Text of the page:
It’s late, and I’m tired, and yet I fight sleep for no apparent reason whatsoever. Maybe I just enjoy being brain-dead at work. It certainly makes the job less painful.
Anyway, I thought I’d ask a question to the religious people on the board. I attend a fairly conservate Lutheran church here in the Dallas area. I also teach the high school Sunday school class.
Recently the church passed out surveys to take inventory of what abilities the members had, and whether they’d be interested in contributing time in those areas to the church. I checked off teaching and web design and tossed it in the box without much thought.
One of the areas of interest was “Lay Reading,” which is when a regular member of the church reads something from both testaments at a certain point of the service. I skipped it if for no other reason than the fact that the readers always wear suits, and I only drag my one suit out of the closet for special occasions.
One of the girls in my class, however, had no such objection, and marked that she would indeed be interested in doing a reading. Of course, she did this knowing that women are not permitted to perform this function in our particular church. I knew there was a reason I liked her.
I should mention in here somewhere that I’m fairly liberal in normal company, so amongst the straight-laced and straight-faced conservatives at church, I look like some kind of hippie nutjob. Needless to say, I was thrillied when one of my students decided to stick it to the man (even if it was in a small way).
So I spoke to her and a couple of the other students at a church picnic and decided it would be a good topic for Sunday school the following Sunday to discuss women and their role in the church. I read up on the relevant passages in the NT, especially in 1 Corinthians, and I’m ready to rock on Sunday morning.
That’s where it got interesting. This particular Sunday happened to be “LWML” day (Lutheran Womens Missionary League), so women from the congregation were doing the greetings at the doors, and the ushering. When it came time for the lay reading, it was a man, but that was to be expected. As far as I know, the men-only policy regarding the readings during the service was enacted by a congregation-wide vote, so it’s not something they can change for a Sunday.
When the pastor began his sermon, he held a bottle of salad dressing. It had been sitting there overnight, and had seperated. He went on to explain that church was not always about being comfortable with the way things are, and that like the salad dressing, the church needs to be shaken up once in a while to get the good stuff. I looked at my wife, and gave her a discreet fist-pumping “Yes!”
After the message came the usual stuff: childrens’ message, a few 600-year-old hymns, and the collection. Something odd accompanied the collection though: The ushers collecting the offering were all men. What on earth is this? Apparently women in my church are not allowed to handle money. If I wasn’t sure if we should do something about the lay reader thing before, I was now. The women were back to usher us out at the end of the service, which made their absence during the collection even more apparent. I really hope that I’m not the only one who was baffled by this.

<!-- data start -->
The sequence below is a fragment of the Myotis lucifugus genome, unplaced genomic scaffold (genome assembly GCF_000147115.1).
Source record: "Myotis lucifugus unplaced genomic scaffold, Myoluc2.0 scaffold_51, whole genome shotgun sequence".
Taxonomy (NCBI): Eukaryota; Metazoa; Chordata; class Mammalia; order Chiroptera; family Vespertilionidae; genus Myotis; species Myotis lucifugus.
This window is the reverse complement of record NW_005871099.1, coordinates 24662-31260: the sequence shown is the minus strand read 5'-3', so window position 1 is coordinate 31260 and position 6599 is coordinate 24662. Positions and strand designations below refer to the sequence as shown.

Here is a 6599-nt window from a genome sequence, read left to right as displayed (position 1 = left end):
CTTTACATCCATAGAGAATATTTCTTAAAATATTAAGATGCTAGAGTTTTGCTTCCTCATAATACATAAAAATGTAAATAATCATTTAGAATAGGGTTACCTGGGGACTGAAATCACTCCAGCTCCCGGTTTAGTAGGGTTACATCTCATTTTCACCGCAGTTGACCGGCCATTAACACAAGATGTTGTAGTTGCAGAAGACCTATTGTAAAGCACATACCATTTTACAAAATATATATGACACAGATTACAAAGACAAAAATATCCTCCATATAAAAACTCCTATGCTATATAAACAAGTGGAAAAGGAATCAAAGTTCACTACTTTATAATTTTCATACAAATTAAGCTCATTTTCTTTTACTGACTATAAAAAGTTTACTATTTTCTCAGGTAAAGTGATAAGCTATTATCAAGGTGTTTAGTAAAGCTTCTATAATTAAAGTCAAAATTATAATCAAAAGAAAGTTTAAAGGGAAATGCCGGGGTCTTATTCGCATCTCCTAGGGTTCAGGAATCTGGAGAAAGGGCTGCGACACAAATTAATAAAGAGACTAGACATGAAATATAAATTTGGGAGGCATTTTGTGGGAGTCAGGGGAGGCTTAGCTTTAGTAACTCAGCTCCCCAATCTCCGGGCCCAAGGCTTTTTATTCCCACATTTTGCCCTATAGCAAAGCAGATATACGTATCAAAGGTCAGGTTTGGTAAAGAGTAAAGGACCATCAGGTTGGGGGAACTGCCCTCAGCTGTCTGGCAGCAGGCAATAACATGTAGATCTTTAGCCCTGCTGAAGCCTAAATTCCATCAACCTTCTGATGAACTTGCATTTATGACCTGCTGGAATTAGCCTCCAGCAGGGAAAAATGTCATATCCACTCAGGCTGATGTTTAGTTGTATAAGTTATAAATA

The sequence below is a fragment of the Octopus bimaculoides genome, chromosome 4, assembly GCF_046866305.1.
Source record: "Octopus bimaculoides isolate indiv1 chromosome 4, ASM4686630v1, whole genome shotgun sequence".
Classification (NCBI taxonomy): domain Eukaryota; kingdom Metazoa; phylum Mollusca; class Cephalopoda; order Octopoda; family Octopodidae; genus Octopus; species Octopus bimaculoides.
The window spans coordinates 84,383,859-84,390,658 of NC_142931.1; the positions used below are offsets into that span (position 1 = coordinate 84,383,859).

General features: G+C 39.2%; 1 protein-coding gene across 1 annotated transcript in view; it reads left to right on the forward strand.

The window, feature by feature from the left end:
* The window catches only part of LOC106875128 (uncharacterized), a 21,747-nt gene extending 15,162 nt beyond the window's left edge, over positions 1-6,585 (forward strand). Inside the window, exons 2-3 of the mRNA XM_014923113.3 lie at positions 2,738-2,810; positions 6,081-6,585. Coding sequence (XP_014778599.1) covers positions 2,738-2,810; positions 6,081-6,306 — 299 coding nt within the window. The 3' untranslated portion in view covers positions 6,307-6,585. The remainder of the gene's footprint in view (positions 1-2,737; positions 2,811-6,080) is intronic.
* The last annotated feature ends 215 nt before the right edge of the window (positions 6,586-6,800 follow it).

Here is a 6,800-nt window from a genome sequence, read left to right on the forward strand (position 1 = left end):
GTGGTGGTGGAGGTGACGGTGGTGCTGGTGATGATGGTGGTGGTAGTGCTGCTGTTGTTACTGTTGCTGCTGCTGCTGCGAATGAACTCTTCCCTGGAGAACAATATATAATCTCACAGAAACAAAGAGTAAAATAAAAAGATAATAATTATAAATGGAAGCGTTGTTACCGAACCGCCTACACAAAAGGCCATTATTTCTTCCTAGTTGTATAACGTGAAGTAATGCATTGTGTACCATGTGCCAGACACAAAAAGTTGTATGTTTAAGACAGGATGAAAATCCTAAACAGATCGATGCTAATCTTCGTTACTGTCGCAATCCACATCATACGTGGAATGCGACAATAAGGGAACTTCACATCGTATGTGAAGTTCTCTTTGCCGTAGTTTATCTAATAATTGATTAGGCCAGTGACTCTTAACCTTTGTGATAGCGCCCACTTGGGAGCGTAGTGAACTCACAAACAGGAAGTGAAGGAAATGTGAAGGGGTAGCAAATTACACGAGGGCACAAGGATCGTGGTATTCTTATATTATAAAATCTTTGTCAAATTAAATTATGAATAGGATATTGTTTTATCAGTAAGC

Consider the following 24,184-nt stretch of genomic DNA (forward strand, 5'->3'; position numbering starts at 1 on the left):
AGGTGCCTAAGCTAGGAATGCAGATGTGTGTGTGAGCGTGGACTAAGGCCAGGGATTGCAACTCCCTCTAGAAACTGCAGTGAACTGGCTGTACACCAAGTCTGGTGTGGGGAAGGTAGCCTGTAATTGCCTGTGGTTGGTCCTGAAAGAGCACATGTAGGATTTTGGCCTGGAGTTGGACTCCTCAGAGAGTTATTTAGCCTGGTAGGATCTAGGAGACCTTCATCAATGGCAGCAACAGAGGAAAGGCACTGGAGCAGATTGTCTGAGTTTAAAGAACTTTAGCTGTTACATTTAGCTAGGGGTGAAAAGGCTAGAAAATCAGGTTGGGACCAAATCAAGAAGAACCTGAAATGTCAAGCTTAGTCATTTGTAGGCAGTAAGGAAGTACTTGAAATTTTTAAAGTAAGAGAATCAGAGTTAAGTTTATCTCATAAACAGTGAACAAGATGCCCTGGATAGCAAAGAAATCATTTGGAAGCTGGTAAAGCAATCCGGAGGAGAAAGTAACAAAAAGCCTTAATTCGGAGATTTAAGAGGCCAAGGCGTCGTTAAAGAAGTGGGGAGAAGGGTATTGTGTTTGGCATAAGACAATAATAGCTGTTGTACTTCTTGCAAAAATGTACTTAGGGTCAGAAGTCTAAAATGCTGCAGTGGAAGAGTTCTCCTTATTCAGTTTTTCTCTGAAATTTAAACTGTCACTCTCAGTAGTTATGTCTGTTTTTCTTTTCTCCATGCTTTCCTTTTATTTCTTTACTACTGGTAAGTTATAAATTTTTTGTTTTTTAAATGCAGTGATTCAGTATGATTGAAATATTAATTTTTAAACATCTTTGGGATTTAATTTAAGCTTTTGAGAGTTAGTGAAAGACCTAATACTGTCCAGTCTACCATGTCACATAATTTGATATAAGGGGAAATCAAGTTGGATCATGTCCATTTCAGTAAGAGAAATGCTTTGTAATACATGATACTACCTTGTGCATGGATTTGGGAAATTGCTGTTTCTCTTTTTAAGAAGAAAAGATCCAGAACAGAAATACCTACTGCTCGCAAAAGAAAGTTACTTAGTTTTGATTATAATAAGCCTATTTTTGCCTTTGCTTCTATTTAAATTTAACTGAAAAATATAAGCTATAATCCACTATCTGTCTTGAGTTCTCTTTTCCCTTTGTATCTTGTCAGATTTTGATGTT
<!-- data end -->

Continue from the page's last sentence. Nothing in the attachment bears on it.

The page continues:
In Sunday school we talked about what Paul wrote to the Corinthians regarding women keeping their heads covered, and so on. We agreed that these chapters were not literal instructions for us today, but specific admonitions to the women in the church at the time. There of course was message for us, and it was simple: Don’t do something that is going to divide the church or distract it from its real purpose. The qyestion is, how much does something have to seem wrong to us before we do something to try and make it right? And how do we weigh the importance of the issue against problems we might cause in the church?
We’re still pondering those questions, but meanwhile we’re going to do something. We figured that we can at least put together our thoughts and the Bible verses to back them up and see what the pastor thinks. If he supports us, maybe we can get it voted on at the next meeting. We’ll probably get voted down anyway, but it’ll be fun to try.
Anyway, I should wrap this up before I have to add a table of contents. If anyone has any similar experiences at their own churches, or opinions one way or the other on the issue, I’d love to hear 'em.
- Chris S
Oh and I should have mentioned, my church is an LCMS church, which is the more traditional brand of Lutheranism. Allowing women to participate in lay reading has not been established by the synod as a whole; it’s up to individual member churches to decide for themselves where they stand on the issue.